Email marketing is the bread and butter of most event marketers. Yet, segmentation is a word that does not exist in the dictionary of lots of event marketers that I have spoken to.
So I thought that I can help my fellow marketers by coming up with this list of 10 possible ways of segmenting your email marketing audience:
1) People who open the email
Generally, the first email that goes out relating to your event is for raising the awareness of your event. People who are opened this email would most likely be aware of your event so the next step is to drive interest in the event.
2) People who do not open the email
This group would generally not be aware of your event at all (unless you are running above-the-line advertisement or direct mail campaign). It’s always good to remarket to this group, using the same email but with a different subject title. From a campaign that we’ve done for our client, we’ve seen an uplift of as high as more than 30% just by remarketing to the segment who did not open a previous email campaign.r
3) People who have visited your event website
You may ask, how do I know if someone in my database have visited my event website? The short answer is link tracking. Typically, most of us would use the first event email that went out to promote your event website, where there is a link embedded within your email to the landing page. By tracking on who click on the link, you can track who is aware of your event page, and thus, possible to send a related follow-up email based on the click-behavior of a past campaign.
4) Attendees from past events
If you have running more than one event, there is a strong chance that the attendee profile of your other events fit into some of the current events that you are planning for. Targeting attendees from past events will be a clever way of segmentation.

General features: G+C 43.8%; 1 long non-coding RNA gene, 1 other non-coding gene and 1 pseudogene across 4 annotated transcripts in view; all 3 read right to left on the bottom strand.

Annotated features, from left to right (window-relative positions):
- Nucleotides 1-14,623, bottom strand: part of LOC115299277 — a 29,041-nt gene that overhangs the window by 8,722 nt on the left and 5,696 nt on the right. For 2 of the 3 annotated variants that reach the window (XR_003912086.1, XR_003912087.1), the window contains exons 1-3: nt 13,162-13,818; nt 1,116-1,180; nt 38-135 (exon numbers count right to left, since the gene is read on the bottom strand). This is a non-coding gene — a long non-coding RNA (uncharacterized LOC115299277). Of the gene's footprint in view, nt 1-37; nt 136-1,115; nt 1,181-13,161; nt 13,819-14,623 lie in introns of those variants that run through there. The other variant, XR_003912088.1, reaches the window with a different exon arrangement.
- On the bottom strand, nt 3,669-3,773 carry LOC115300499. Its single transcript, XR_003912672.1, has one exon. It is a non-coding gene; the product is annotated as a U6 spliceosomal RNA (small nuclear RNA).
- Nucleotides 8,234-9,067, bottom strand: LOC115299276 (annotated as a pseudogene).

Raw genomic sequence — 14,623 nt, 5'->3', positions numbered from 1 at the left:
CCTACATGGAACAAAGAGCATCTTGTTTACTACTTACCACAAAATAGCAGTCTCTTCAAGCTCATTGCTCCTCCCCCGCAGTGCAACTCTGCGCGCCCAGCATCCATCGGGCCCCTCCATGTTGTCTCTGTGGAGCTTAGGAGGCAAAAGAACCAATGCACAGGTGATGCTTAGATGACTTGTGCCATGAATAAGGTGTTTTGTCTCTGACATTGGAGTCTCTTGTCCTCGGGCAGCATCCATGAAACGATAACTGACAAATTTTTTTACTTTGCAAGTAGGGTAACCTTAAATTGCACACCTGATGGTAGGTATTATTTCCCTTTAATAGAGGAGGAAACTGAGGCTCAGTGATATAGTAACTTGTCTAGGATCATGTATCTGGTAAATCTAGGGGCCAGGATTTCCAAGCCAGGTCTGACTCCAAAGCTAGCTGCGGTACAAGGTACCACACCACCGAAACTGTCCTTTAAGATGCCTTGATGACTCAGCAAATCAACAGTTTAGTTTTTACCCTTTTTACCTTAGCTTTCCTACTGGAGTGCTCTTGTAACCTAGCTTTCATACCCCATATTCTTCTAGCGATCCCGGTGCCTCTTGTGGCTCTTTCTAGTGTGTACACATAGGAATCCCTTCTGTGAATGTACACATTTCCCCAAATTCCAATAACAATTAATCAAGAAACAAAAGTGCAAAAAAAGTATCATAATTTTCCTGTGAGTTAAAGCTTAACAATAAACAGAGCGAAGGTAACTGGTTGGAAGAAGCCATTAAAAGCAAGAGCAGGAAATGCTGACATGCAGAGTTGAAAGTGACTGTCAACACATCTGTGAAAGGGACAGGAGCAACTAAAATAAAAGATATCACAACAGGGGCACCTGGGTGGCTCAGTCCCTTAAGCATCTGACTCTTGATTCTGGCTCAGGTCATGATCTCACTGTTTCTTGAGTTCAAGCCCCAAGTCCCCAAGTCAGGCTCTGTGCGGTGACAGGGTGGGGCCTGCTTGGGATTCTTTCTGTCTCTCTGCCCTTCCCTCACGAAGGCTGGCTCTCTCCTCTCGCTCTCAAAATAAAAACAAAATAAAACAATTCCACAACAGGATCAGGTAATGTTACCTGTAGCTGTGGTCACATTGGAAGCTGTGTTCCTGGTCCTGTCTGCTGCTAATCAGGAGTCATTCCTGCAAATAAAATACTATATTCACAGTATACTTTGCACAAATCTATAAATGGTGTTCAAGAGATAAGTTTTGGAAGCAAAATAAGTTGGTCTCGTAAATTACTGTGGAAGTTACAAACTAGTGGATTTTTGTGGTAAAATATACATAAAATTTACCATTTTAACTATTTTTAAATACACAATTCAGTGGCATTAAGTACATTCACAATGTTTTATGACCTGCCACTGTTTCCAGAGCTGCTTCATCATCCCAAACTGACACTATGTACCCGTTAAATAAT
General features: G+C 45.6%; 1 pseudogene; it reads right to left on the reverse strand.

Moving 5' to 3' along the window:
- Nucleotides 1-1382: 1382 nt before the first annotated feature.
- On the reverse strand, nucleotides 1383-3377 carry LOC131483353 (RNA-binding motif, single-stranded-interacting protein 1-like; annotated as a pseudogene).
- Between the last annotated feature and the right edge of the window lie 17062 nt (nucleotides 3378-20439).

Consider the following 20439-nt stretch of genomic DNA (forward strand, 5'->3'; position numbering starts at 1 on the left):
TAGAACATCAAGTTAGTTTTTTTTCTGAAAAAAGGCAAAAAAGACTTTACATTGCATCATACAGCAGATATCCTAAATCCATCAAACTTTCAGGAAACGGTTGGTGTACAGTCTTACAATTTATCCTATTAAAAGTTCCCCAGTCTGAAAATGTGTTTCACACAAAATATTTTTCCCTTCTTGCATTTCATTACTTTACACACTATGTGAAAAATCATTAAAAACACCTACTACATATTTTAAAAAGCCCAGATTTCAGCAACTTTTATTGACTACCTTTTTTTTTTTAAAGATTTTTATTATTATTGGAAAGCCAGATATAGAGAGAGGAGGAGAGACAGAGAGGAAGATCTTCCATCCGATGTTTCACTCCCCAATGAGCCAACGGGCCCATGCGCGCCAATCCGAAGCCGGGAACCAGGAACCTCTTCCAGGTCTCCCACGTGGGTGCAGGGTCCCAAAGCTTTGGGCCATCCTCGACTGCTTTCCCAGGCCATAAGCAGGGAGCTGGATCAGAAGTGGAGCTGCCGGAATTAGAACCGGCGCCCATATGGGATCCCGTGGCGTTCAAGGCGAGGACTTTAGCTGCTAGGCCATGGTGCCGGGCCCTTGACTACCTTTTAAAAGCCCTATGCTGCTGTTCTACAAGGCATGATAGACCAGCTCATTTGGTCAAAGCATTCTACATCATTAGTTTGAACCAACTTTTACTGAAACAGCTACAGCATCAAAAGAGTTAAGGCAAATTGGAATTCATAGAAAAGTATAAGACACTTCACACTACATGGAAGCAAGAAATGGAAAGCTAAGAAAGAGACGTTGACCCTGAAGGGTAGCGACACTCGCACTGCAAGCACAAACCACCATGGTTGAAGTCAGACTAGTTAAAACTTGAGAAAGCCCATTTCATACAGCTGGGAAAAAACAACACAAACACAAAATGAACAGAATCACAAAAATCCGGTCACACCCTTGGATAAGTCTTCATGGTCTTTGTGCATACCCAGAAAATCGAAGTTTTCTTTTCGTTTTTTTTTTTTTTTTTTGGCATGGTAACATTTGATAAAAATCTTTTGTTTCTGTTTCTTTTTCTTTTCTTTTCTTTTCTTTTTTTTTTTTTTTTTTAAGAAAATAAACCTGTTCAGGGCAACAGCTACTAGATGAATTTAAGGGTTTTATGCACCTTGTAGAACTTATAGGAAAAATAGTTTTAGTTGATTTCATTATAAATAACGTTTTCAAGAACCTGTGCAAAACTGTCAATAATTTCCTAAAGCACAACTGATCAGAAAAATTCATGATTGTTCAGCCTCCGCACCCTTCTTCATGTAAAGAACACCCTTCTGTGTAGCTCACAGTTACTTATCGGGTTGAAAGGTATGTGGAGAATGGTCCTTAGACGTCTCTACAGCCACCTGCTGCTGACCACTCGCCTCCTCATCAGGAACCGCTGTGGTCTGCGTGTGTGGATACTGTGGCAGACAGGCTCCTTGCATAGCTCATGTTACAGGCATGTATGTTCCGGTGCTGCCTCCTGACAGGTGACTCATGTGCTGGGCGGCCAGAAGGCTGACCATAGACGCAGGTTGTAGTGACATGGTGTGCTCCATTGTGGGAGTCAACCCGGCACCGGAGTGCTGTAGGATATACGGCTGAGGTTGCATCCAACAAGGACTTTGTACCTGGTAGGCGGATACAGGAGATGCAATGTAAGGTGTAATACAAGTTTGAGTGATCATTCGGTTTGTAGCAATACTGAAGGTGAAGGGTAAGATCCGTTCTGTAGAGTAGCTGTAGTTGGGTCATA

5) Contacts based on Geography
If you are running a local or regional event, it makes sense for you to segment by geography, especially if it’s just a seminar. Sending an invite to someone in US for a 2-hour seminar in Australia will just put off some of your audience who may just unsubscribe from all future event communications.
6) Contacts based on job title
If you are running a conference with multiple tracks, chances are that your audience for the various tracks will differ based on job title. Segmentation based on job title would be a good way of email list segmentation where you have a clear persona in mind.
7) Contacts based on competitor email domain
Do you have an exclusion list for your email campaigns? It might be good to start coming out with one, especially if you might unwittingly disclose your competitive strengths and client base to your competitors during the process of inviting people to your event.
8) Registered attendees using promotional codes
Attendees who register using promotional codes are a unique group of people who respond better to promotions. This same group of people could potentially be your referral buddies as well. Offering them an incentive to refer friends and colleagues to register for an event might help with creating a viral effect for your event.
9) Registered attendees with outstanding payment
People who registered but have not paid for the event are those leads whom you have not closed. Having the ability to segment them easily and run a campaign to chase for payment is as important as attracting new attendees, as this group could ultimately end up as lost customers, if payment is not made.
10) Interest-based email audience
Tracking the links that your audience click would provide interesting segmentation data for your events. For example, if you find that there are significant click-throughs on a specific track, a follow-up campaign on those click-throughs to provide more specific information on that track could provide better ROI than your average mass email.